Rounds 4-6

Tight End

  • Luke Schoonmaker (Michigan)

Another position that could use an upgrade is tight end, specifically TE2. The Bills have acted like they’ve wanted to run two-tight end sets for years now (Tyler Kroft, Jacob Hollister, O.J. Howard, Quintin Morris, and Tommy Sweeney, just to name a few), but have never actually done it. That’s why I think they need to find a tight end who will solely be used for blocking. Since Dawson Knox is the pass-catching TE, the Bills need to find someone to compliment him who has the opposite skillset.

I think Luke Schoomaker is perfect for this role, as he is described as a “willing and effective blocker in the run game,” who’s best trait is blocking, according to The Draft Network. Schoonmaker projects to be a fourth-round pick, but here’s where it gets tough.

Offensive Tackle

  • Nick Saldiveri (Old Dominion)
  • Tyler Steen (Alabama)
  • Carter Warren (Pittsburgh)
  • Warren McClendon (Georgia)

The Buffalo Bills could also use another RT to give Spencer Brown some much needed competition, as the only free agent they signed was David Quessenberry (he was re-signed to a one-year deal). Nick Saldiveri and Tyler Steen are two of my favorite options for this role, as Saldiveri is a swing offensive lineman who can play all five positions while Steen is a swing tackle (most of his experience came at LT).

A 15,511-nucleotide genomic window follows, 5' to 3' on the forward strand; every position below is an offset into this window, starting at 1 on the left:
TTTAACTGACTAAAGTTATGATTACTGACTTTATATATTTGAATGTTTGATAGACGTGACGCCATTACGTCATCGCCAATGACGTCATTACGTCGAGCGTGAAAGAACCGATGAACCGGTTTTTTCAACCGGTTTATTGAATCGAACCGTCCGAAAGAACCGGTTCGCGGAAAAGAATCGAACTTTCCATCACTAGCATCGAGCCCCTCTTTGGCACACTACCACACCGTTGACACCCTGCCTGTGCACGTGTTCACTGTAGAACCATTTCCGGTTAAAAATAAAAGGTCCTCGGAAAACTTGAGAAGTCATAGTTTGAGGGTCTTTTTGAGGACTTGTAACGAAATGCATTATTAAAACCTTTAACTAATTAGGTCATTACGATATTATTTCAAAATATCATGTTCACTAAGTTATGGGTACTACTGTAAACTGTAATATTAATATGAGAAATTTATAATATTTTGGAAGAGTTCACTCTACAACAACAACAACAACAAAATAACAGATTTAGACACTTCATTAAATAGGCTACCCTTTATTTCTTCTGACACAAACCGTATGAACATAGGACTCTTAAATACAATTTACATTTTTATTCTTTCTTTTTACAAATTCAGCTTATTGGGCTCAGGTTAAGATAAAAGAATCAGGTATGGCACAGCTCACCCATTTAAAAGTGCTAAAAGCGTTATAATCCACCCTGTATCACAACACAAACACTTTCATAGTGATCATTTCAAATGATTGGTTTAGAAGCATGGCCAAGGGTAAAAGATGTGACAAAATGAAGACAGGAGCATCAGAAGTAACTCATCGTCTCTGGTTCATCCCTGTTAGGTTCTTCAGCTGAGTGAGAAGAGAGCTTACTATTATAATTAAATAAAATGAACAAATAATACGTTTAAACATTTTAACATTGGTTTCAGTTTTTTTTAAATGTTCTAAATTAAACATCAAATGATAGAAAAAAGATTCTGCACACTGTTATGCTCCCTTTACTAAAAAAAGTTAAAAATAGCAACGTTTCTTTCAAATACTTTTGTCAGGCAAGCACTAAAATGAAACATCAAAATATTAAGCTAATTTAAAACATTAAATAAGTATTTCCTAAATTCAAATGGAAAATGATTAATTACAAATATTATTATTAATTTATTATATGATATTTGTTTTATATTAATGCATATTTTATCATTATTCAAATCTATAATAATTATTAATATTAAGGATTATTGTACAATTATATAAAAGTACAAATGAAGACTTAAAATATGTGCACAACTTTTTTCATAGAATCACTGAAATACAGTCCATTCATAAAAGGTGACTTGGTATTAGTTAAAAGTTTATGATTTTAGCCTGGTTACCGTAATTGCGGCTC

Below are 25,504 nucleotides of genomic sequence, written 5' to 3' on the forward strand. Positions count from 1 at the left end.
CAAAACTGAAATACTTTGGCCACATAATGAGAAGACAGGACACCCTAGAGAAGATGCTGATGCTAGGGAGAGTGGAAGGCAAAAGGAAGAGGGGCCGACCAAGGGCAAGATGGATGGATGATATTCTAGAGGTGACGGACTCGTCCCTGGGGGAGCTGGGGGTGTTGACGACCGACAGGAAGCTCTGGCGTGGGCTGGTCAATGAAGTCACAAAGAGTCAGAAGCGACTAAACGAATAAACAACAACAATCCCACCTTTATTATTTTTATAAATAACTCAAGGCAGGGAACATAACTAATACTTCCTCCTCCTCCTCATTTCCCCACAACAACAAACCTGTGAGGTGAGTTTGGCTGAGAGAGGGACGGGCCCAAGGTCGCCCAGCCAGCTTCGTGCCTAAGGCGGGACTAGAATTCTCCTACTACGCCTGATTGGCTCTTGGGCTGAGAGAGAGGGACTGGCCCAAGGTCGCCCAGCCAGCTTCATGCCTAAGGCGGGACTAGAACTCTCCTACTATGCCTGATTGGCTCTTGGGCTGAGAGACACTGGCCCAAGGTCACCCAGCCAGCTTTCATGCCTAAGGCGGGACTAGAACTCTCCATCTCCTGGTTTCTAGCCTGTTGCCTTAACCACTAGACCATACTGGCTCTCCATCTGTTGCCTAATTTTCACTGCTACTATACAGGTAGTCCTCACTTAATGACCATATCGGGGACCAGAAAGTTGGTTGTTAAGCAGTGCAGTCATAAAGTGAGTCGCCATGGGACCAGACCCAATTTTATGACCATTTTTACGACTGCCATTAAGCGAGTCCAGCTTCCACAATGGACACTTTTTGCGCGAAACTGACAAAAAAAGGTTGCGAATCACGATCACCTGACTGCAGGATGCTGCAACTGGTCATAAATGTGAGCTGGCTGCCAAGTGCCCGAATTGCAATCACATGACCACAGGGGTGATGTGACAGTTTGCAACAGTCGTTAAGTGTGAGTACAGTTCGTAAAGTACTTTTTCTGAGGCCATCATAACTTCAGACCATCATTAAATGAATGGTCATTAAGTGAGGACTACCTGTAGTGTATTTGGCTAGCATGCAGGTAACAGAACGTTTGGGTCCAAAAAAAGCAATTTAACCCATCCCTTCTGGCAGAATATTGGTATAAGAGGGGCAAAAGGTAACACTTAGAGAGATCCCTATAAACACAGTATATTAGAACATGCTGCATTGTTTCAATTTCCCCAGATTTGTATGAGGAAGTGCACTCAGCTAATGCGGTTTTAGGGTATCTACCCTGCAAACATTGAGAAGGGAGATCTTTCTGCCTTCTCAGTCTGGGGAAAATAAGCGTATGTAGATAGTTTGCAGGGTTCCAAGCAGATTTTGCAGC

However, these two are projected to be late Day Two/early Day Three picks. And with finding that blocking TE, it may be hard to get either of these offensive linemen. If they are gone, Carter Warren is another great swing tackle who they might be able to snag in Rounds 4-5. And Warren McClendon is a solid RT who helped Georgia win the National Championship last season while not allowing a sack. He should be available later on Day Three.

Defensive End

  • Isaiah McGuire (Missouri)
  • Karl Brooks (Bowling Green)
  • Thomas Incoom (Central Michigan)
  • Jose Ramirez (Eastern Michigan)

The other position that you have to think about is defensive end. While the Bills filled a big hole on Monday by re-signing Shaq Lawson, it was only a one-year deal. A.J. Epenesa will also be a free agent after this season, and with Von Miller recently turning 34 years old, the Bills may look to draft a DE this year.

Since the position is not a pressing need right now, I think there is good value on Day Three. Two of my favorite DEs are Isaiah McGuire and Karl Brooks. McGuire has a combination of physical traits, flexibility, power, and a relentless motor that make him an intriguing prospect. He succeeds at defending the run and the pass, something that the Bills will be looking for. And oddly enough, his NFL comparison is Shaq Lawson. Brooks is another high-effort player who flashes on that stat sheet and is best as a pass rusher. In five seasons (49 games) at Bowling Green, Brooks compiled 167 tackles, 46 TFLs, and 27.5 sacks.